Cait Corrain's Crown of Starlight

Cait Corrain/Del Rey Books

Author loses book deal after BookTok exposes her for review-bombing authors of color

'Dropping her doesn't absolve you.'


Audra Schroeder


Posted on Dec 13, 2023

First-time author Cait Corrain was dropped by her publisher Del Rey Books after fellow authors exposed her for leaving negative reviews on Goodreads. Many of the fake reviews were directed at authors of colors.

Corrain’s fantasy novel Crown of Starlight was set to debut in May 2024. But on Monday, her agent stated that they’re no longer working with Corrain, and publisher Del Rey Books said the title is “no longer on our 2024 publishing schedule.”

The allegations against Corrain go back months, possibly years. But the floodgates were opened last week by author Xiran Jay Zhao.

Zhao, author of Iron Widow and Zachary Ying and the Dragon Emperor, first posted “receipts” of the review-bombing to X, in response to an attack on fellow writer Bethany Baptiste from a friend of Corrain’s.

Zhao linked to a 31-page Google Doc detailing alleged fake accounts that have given 1-star reviews to authors of color. Many of those negative reviews were for authors who have debuts coming up.

The conversation moved to BookTok, the literary arm of TikTok that’s often a source of discourse and controversy. Zhao broke down the allegations further, stating that these fake Goodreads reviews go back to April.

However, they said one upcoming book—Crown of Starlight—consistently received positive reviews on Goodreads lists whereas other authors received 1-star reviews, which tipped people off that something shady was going on. 

Zhao said once their tweets about the review-bombing—which at first did not name Corrain—started going viral last week, an “associate” of Corrain’s contacted them and said these reviews were from Corrain’s “friend” named “Lilly.”

Corrain later admitted she was the person Zhao was tweeting about but doubled down on attributing the reviews to Lilly. Corrain also claimed Lilly was a participant in the Reylo fandom, meaning those who ship Rey and Kylo Ren from Star Wars. Members of the r/reylo subreddit debunked that claim, stating they didn’t know a Lilly. But they did know Corrain. 

Goodreads has been called out for being overrun with fake reviews and ratings for years. In October, the platform started asking users to report this kind of behavior to “protect the authenticity” of Goodreads.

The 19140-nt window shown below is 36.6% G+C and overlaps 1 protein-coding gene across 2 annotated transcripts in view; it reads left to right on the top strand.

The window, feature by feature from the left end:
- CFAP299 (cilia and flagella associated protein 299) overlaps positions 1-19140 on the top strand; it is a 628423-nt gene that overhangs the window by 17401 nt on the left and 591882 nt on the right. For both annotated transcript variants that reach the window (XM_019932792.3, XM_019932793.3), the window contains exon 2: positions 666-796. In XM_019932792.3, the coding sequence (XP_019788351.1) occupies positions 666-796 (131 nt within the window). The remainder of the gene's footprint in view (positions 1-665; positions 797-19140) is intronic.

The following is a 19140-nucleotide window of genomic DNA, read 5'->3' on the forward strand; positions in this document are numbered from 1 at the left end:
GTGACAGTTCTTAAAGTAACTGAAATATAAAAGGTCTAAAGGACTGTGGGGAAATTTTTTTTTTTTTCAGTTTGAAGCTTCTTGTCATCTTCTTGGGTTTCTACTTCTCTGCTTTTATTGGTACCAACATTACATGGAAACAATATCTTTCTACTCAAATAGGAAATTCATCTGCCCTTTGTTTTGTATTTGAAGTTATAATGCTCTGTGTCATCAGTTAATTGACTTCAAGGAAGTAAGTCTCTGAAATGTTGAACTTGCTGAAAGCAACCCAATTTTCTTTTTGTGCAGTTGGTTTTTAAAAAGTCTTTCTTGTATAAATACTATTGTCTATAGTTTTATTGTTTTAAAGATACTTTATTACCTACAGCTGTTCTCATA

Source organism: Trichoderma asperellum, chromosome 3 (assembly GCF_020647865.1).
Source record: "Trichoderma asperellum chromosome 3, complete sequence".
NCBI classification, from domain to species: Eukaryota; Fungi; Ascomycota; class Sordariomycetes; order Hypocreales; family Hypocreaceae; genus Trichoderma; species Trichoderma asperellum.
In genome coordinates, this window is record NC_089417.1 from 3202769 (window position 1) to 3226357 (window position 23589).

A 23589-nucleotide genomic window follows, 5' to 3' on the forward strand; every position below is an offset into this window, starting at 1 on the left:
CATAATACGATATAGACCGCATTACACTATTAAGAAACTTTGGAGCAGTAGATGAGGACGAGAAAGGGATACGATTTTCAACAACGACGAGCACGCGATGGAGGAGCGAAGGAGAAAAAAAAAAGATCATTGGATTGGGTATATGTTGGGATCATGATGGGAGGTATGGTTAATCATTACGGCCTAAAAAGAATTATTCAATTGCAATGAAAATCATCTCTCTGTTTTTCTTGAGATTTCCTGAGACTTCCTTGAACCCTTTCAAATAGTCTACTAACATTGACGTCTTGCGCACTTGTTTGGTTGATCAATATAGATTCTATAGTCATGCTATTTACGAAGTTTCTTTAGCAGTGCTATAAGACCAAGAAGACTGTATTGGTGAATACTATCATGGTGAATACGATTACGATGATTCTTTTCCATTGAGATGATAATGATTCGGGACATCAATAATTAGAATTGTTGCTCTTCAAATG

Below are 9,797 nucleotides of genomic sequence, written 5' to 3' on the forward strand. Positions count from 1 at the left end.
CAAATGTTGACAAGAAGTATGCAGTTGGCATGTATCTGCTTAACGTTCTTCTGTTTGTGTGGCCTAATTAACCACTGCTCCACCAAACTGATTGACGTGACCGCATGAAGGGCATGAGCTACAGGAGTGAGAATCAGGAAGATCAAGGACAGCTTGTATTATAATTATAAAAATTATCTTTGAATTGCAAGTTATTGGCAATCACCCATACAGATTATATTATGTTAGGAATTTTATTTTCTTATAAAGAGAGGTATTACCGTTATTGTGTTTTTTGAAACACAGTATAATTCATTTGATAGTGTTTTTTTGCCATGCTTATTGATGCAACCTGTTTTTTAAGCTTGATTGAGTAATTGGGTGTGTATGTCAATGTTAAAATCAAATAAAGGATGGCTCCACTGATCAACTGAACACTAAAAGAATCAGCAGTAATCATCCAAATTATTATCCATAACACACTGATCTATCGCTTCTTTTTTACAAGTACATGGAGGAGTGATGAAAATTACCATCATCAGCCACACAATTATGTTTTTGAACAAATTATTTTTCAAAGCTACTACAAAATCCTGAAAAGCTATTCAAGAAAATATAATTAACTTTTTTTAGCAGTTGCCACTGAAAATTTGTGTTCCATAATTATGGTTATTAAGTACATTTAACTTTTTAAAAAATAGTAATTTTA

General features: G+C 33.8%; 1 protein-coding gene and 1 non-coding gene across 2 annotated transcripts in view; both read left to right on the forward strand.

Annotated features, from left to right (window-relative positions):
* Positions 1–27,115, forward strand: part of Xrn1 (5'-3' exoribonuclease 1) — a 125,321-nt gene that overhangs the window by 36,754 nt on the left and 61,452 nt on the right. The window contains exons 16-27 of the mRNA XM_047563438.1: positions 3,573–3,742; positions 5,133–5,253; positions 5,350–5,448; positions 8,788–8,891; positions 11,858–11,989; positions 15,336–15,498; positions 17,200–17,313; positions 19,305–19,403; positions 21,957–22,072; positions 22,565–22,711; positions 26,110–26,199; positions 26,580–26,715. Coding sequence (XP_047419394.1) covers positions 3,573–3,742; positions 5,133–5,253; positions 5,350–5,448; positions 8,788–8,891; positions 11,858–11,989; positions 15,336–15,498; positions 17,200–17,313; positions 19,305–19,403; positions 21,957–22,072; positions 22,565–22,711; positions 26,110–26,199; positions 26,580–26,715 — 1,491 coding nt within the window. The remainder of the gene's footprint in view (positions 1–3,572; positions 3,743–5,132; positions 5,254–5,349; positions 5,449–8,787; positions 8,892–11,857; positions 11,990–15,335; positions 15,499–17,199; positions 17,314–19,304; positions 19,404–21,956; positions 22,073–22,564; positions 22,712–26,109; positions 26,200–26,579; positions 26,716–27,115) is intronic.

A spokesperson for Goodreads tells the Daily Dot: “Goodreads takes the responsibility of maintaining the authenticity and integrity of ratings and protecting our community of readers and authors very seriously. We have clear reviews and community guidelines, and we remove reviews and/or accounts that violate these guidelines.”

The six fake accounts linked in the Google Doc have been removed. Two other accounts that were not linked but appear in the document are also gone. 

@xiranjayzhao A full explanation of #reviewbombgate. #booktok #caitcorrain #crownofstarlight ♬ original sound – Xiran Jay Zhao

Zhao says that novels by Bethany Baptiste, Kamilah Cole, Molly X. Chang, Frances White, K.M. Enright, and R.M. Virtues were targeted with 1-star reviews. The majority of these authors are people of color.

Baptiste responded to news that Corrain’s agent dropped her, reiterating that authors who were targeted wanted the issue to be resolved privately. “I’ve spent days defending my name & reputation while Cait had the privilege to hide,” Baptise said in a tweet. “Dropping her doesn’t absolve you.”

Corrain issued an apology on Monday in which she admitted to creating six fake accounts in November 2023, plus two others in 2022, and targeting some of the authors Zhao mentioned. In the statement, Corrain pointed out that Chang and author Danielle L. Jensen, whom she also targeted, “are fellow Del Rey authors.”

She admits she used the fake accounts to help boost the ratings of her upcoming book, hurt the ratings of fellow debut authors, and leave “reviews that ranged from kind of mean to downright abusive.”

Corrain shifted the blame to a struggle with depression and the “new medication” she started taking in November, which many people called out as avoiding accountability.

“While I might not have been sober or of sound mind during this time,” she wrote, “I accept responsibility for the pain and suffering I caused, and my delay in posting this is due to spending the last few days offline while going through withdrawal as I sobered up to be brutally honest with you and myself.”

The Daily Dot reached out to Zhao and Corrain for comment. 

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*First Published: Dec 13, 2023, 12:14 pm CST